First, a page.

Low Power, FinFET and Clock Gating

When AMD launched Carrizo and Bristol Ridge for notebooks, one of the big stories was how AMD had implemented a number of techniques to improve power consumption and subsequently increase efficiency. A number of those lessons have come through with Zen, as well as a few new aspects in play due to the lithography.

First up is the FinFET effect. Regular readers of AnandTech and those that follow the industry will already be bored to death with FinFET, but the design allows for a lower power version of a transistor at a given frequency. Now of course everyone using FinFET can have a different implementation which gives specific power/performance characteristics, but Zen on the 14nm FinFET process at Global Foundries is already a known quantity with AMD’s Polaris GPUs which are built similarly. The combination of FinFET with the fact that AMD confirmed that they will be using the density-optimised version of 14nm FinFET (which will allow for smaller die sizes and more reasonable efficiency points) also contributes to a shift of either higher performance at the same power or the same performance at lower power.

AMD stated in the brief that power consumption and efficiency was constantly drilled into the engineers, and as explained in previous briefings, there ends up being a tradeoff between performance and efficiency about what can be done for a number of elements of the core (e.g. 1% performance might cost 2% efficiency). For Zen, the micro-op cache will save power by not having to go further out to get instruction data, improved prefetch and a couple of other features such as move elimination will also reduce the work, but AMD also states that cores will be aggressively clock gated to improve efficiency.

We saw with AMD’s 7th Gen APUs that power gating was also a target with that design, especially when remaining at the best efficiency point (given specific performance) is usually the best policy. The way the diagram above is laid out would seem to suggest that different parts of the core could independently be clock gated depending on use (e.g. decode vs FP ports), although we were not able to confirm if this is the case. It also relies on having very quick (1-2 cycle) clock gating implementations, and note that clock gating is different to power-gating, which is harder to implement.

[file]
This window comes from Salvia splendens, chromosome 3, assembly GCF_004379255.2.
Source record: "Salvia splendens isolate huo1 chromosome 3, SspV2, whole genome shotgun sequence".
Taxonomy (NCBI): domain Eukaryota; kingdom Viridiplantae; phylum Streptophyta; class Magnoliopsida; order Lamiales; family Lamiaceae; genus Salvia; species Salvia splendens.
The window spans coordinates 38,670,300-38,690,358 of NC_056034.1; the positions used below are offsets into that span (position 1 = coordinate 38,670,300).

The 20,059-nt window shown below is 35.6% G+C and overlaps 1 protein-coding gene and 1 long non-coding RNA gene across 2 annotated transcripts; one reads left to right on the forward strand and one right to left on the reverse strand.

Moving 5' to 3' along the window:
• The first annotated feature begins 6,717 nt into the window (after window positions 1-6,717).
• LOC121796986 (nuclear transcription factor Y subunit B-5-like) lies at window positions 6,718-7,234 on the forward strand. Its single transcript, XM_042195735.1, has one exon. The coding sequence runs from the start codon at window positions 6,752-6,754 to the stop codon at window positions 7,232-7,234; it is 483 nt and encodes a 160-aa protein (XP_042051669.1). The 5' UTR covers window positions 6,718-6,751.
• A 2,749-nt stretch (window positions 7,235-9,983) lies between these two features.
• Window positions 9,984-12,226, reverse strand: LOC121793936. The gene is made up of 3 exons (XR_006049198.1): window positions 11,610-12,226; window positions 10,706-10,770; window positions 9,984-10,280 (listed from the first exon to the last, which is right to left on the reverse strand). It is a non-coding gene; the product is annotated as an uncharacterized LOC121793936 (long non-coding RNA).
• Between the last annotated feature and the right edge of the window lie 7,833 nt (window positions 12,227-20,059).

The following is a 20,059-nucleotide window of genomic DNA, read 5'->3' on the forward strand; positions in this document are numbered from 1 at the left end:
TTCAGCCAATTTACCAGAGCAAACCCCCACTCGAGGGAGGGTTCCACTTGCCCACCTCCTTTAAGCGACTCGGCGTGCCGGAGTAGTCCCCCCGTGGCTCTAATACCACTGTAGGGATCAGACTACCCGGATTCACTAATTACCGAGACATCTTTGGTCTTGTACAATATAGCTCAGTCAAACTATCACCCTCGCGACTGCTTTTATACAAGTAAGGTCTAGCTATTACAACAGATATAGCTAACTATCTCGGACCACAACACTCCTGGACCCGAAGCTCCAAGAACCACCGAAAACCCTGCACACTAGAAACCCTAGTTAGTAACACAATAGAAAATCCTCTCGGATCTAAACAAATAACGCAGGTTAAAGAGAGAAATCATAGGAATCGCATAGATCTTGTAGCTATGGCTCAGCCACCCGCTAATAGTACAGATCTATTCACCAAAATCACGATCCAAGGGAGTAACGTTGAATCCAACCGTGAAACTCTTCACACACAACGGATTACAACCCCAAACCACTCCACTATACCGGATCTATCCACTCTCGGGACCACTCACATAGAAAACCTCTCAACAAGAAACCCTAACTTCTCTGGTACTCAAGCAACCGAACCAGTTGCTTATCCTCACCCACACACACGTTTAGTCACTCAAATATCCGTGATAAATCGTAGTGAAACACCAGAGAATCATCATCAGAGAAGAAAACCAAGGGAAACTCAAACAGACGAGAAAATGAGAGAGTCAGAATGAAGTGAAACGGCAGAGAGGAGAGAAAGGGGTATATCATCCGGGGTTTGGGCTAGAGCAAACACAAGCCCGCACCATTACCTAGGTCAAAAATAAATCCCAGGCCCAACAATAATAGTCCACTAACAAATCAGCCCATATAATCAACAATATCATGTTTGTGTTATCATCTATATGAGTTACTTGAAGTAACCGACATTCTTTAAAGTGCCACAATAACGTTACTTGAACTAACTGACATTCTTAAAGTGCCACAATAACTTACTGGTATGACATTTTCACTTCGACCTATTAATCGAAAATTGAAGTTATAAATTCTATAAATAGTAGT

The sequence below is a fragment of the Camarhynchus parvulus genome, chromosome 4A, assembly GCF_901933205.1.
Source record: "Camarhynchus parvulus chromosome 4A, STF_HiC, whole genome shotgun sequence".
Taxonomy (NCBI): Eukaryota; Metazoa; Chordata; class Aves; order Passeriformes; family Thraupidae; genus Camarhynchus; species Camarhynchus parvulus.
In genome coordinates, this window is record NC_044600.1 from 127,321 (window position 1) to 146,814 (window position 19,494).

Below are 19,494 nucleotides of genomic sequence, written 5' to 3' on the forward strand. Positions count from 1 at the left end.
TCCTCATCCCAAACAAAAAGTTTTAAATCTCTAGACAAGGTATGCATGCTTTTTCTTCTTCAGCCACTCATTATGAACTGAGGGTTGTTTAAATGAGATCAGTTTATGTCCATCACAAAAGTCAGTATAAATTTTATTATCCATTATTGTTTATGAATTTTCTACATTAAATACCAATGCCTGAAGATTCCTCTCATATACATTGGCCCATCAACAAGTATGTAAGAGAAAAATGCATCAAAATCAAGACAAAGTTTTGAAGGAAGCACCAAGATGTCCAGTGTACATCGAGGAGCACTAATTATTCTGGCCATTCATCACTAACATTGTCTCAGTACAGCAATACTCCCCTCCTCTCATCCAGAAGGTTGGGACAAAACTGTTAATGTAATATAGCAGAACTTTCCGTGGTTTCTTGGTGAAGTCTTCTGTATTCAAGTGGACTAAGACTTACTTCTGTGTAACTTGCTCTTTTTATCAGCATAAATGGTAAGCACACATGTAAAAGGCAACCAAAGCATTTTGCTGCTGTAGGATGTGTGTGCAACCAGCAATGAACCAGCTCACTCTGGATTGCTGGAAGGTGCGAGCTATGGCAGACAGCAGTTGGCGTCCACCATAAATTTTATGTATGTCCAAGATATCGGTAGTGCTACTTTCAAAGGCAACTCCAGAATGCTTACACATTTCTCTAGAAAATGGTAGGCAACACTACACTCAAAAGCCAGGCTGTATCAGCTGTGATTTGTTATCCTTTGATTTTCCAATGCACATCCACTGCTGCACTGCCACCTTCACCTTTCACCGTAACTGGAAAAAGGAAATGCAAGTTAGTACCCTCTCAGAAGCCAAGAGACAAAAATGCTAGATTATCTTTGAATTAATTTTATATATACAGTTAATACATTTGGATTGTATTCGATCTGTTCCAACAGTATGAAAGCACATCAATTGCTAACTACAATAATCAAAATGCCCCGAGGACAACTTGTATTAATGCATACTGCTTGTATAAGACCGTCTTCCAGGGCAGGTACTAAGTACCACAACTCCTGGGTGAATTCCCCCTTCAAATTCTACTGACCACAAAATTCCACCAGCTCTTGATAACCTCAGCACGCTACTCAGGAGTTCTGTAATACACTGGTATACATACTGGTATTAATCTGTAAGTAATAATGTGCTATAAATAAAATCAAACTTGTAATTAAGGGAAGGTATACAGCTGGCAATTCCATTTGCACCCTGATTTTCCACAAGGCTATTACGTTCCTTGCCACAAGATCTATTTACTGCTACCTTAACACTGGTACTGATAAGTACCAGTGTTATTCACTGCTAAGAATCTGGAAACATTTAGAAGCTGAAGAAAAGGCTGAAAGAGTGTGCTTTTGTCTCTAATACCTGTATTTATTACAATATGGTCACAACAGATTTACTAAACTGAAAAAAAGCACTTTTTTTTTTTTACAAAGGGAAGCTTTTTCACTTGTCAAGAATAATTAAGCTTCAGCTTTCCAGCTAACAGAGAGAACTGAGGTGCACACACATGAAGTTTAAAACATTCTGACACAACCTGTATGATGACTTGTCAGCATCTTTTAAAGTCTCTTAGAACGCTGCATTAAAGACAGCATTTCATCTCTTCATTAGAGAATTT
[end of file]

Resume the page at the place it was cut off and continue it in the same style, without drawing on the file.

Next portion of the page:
Deciphering the New Cache Hierarchy: L1, 512 KB L2, 8 or 16 MB L3 Simultaneous Multi-Threading, Time Frame


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  • Jleppard - Thursday, August 18, 2016 - link

    OR the first to 5 GHz Reply
  • Kevin G - Saturday, August 20, 2016 - link

    IBM hit 5 Ghz back in 2008 with the POWER6. Reply
  • JlHADJOE - Sunday, August 21, 2016 - link

    Given how quickly they were able to implement x86_64, my bet is Intel already thought about extending x86 to 64bits, they just didn't want to do it because they were pushing Itanium hard at the time.

    But then AMD comes out with AMD64, and (rather predictably) the market loves it, which puts a real damper on Intel's Itanium push and eventually they are forced to capitulate and follow suit.
  • hansmuff - Thursday, August 18, 2016 - link

    Everyone copies success, what's new? Reply
  • bill.rookard - Thursday, August 18, 2016 - link

    Well, it's not a complete copy. There are some difference which should make it interesting to see how the chips line up against each other. x2 L2 cache on Zen vs x2 L3 cache on Intel, the larger core/thread counts (let's hope they offer the 8c/16t to consumers), and of course, the big one being how this all affects the integrated graphics in APU form.

    Will the change to 16nm FinFET allow them to put in more GPU? What kind of clocks and/or power envelope will this run at? A lot of this makes a huge difference in the types of systems which can be made - a powerful hex-core CPU with a beefier IGP in a 60-80w TDP would be nice to see.
  • smilingcrow - Thursday, August 18, 2016 - link

    There is definitely gong to be a consumer 8c/16t chip. Reply
  • Ian Cutress - Thursday, August 18, 2016 - link

    The 8c will be coming to consumers in the AM4 chipset in Q1. :) Reply
  • Flunk - Thursday, August 18, 2016 - link

    I wonder what the resale value of my 6700K and Z170 board will be in Q1 ;). Reply
  • Morawka - Thursday, August 18, 2016 - link

    you'll get more cores but not more IPC. all signs point to skylake being at least 2 years ahead of zen, although since intel has barely increased performance in 2 years, it shouldnt make to big of a difference, in gaming at least. Reply
  • tamalero - Friday, August 19, 2016 - link

    Disagree, the performance boost of each generation is always less than 5% in the last designs by intel.
    Only a few tests show really higher performance per clock.

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